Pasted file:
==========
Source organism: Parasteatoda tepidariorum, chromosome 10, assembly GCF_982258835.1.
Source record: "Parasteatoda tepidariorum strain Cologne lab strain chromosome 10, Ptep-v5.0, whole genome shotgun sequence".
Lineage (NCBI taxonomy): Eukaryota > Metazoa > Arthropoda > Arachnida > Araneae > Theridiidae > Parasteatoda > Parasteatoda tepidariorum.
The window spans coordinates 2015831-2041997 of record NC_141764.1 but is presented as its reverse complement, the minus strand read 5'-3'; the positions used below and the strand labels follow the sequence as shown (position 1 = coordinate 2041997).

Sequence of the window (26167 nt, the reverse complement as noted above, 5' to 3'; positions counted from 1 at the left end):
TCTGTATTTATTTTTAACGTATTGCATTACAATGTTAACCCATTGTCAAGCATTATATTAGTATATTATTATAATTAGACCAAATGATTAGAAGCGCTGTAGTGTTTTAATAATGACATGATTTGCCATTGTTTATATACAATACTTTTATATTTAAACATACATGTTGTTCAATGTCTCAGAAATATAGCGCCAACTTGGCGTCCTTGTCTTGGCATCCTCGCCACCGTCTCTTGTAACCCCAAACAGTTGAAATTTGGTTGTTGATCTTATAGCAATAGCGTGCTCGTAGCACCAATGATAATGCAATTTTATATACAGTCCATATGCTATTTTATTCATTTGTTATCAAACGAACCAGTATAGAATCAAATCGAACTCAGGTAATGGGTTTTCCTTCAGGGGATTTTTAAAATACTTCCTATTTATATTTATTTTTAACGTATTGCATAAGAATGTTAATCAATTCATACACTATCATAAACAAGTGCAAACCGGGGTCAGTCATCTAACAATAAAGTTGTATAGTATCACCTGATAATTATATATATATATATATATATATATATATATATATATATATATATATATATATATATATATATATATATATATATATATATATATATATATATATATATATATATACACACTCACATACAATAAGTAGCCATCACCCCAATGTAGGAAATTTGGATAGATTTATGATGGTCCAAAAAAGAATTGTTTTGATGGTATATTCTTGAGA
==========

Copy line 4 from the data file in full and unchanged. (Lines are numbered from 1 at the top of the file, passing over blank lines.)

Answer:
The window spans coordinates 2015831-2041997 of record NC_141764.1 but is presented as its reverse complement, the minus strand read 5'-3'; the positions used below and the strand labels follow the sequence as shown (position 1 = coordinate 2041997).